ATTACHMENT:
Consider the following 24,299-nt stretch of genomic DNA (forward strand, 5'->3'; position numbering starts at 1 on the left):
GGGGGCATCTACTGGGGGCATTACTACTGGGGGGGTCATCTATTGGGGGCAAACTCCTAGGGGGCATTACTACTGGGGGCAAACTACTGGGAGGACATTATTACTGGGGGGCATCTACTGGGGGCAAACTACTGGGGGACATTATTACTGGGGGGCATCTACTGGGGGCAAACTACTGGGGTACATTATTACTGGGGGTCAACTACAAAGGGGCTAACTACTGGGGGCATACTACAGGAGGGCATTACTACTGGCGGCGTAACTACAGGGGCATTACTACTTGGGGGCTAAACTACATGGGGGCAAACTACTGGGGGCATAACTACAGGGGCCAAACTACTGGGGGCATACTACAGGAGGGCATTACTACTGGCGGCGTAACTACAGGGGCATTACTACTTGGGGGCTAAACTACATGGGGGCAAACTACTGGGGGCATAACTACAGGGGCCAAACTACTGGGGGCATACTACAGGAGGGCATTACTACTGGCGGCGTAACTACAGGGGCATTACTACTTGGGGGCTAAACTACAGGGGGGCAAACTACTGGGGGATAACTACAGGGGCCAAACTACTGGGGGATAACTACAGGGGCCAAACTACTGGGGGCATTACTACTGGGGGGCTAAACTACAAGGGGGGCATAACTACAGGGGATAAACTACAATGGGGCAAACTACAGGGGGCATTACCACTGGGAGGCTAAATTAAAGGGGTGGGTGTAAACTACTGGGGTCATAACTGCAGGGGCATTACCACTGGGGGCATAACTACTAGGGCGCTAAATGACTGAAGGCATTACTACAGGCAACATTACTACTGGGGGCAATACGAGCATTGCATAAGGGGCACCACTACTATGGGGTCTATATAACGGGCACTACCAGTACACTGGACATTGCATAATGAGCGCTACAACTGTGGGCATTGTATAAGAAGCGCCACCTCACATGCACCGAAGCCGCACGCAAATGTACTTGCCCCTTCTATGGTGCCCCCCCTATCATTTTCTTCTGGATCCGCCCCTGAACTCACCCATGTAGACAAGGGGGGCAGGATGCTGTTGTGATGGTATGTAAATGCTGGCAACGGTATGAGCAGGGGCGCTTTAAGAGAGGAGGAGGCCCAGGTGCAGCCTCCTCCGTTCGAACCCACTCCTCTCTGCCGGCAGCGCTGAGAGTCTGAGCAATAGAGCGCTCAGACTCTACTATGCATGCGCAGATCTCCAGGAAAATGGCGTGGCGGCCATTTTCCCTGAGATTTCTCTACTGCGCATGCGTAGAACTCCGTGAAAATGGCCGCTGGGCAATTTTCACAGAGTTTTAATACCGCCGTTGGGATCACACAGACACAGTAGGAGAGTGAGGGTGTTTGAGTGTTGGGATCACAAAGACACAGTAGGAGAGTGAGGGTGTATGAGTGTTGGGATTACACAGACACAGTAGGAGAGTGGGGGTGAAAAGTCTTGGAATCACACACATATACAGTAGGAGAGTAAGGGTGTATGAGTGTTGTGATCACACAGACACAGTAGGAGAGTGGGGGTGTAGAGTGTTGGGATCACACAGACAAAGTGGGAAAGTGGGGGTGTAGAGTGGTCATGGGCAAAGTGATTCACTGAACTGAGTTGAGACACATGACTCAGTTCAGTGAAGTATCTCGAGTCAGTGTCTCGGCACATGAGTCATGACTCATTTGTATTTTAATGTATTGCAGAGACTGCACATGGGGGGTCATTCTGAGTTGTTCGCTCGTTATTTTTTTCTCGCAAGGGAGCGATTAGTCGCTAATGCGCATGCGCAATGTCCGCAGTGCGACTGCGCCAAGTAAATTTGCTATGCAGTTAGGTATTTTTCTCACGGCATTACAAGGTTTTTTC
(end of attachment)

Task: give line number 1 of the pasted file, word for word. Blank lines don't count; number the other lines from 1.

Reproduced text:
Consider the following 24,299-nt stretch of genomic DNA (forward strand, 5'->3'; position numbering starts at 1 on the left):